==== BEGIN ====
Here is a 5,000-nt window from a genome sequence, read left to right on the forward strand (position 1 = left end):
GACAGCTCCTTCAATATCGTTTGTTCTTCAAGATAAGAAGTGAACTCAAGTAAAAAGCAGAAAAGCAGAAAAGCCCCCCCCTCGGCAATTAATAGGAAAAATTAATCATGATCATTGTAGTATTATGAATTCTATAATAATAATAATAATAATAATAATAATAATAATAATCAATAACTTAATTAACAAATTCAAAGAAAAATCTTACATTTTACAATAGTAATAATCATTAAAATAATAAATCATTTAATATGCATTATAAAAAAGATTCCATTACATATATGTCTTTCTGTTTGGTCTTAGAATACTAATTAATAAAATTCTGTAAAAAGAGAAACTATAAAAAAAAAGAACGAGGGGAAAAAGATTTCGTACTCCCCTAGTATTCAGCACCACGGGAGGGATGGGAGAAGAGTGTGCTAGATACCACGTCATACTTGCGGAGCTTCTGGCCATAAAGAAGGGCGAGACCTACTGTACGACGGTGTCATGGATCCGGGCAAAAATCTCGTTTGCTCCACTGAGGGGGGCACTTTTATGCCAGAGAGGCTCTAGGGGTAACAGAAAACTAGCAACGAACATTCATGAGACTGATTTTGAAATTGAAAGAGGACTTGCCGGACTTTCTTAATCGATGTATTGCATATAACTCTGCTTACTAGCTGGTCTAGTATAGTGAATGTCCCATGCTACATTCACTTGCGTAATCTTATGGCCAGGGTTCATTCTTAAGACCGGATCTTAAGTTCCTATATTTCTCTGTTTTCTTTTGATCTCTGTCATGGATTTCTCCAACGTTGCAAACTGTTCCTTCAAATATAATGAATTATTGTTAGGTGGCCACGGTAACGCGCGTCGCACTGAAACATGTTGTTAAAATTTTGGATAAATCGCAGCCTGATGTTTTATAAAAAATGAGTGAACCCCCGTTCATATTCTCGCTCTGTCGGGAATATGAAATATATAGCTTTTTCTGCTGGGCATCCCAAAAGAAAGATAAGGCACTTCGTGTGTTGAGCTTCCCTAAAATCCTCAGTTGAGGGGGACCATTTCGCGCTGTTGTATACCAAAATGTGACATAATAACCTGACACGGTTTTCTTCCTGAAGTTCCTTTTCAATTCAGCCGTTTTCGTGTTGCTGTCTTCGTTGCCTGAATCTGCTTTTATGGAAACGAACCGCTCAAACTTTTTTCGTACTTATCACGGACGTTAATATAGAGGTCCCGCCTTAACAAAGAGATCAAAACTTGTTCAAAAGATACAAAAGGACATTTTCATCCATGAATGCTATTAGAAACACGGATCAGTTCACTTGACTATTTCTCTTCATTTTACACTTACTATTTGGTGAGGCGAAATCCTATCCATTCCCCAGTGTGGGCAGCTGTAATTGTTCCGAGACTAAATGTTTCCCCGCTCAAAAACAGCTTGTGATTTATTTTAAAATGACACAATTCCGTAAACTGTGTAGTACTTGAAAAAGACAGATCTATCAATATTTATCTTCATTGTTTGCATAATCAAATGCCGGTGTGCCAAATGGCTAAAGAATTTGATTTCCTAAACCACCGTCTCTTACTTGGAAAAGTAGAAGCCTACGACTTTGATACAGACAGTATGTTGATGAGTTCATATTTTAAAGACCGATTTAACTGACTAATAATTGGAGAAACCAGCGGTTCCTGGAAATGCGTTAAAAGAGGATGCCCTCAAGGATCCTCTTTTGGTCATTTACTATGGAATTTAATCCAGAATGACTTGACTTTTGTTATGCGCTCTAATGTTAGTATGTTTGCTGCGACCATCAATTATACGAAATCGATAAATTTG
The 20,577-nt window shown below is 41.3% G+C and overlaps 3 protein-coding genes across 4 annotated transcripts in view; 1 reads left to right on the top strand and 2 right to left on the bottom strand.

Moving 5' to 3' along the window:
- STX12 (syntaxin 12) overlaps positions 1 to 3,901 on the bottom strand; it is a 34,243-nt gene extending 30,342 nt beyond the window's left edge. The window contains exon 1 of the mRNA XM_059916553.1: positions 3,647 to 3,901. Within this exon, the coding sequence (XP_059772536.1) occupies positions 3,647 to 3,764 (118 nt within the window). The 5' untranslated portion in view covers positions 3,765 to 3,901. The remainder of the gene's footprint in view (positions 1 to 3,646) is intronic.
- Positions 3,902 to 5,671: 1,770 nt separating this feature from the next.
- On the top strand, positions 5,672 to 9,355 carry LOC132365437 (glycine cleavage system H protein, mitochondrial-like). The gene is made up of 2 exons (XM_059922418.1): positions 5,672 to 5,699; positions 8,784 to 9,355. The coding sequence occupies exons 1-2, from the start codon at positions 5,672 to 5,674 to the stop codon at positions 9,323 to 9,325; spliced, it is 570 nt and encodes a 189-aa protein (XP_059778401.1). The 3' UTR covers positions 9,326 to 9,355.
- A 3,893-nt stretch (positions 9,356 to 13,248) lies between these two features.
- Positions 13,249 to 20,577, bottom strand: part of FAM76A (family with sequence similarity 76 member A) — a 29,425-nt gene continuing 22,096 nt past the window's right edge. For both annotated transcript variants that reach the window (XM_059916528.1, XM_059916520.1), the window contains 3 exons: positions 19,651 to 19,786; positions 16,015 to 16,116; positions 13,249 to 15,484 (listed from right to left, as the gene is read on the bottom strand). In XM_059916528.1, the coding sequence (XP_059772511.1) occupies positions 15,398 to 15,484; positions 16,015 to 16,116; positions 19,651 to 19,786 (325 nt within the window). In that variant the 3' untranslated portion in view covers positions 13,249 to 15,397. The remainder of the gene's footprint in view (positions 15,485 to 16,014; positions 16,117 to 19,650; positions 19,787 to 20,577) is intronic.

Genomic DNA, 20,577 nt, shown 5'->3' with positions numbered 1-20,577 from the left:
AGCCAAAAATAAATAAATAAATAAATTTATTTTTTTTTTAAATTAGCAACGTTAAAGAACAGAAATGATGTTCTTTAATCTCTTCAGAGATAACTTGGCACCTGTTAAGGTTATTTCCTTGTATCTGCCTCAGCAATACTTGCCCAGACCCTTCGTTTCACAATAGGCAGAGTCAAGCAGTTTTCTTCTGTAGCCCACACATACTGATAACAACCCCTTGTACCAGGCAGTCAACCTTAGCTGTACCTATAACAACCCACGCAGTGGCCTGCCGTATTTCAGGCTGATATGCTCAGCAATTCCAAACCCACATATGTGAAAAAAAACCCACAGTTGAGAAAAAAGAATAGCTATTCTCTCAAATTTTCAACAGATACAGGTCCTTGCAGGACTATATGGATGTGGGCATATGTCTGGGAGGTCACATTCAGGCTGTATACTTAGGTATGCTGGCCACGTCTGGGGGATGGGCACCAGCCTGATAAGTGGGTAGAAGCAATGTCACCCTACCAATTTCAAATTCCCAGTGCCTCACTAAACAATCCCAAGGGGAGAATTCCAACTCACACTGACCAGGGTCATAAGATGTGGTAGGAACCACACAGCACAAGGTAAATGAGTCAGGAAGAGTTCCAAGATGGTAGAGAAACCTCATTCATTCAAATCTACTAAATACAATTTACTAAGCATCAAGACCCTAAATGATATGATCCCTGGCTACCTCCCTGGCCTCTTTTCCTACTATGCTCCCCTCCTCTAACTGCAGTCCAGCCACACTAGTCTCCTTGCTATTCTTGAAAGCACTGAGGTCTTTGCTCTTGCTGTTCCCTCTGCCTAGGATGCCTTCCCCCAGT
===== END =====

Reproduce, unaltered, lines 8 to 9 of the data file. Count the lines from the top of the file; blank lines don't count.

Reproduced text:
- A 3,893-nt stretch (positions 9,356 to 13,248) lies between these two features.
- Positions 13,249 to 20,577, bottom strand: part of FAM76A (family with sequence similarity 76 member A) — a 29,425-nt gene continuing 22,096 nt past the window's right edge. For both annotated transcript variants that reach the window (XM_059916528.1, XM_059916520.1), the window contains 3 exons: positions 19,651 to 19,786; positions 16,015 to 16,116; positions 13,249 to 15,484 (listed from right to left, as the gene is read on the bottom strand). In XM_059916528.1, the coding sequence (XP_059772511.1) occupies positions 15,398 to 15,484; positions 16,015 to 16,116; positions 19,651 to 19,786 (325 nt within the window). In that variant the 3' untranslated portion in view covers positions 13,249 to 15,397. The remainder of the gene's footprint in view (positions 15,485 to 16,014; positions 16,117 to 19,650; positions 19,787 to 20,577) is intronic.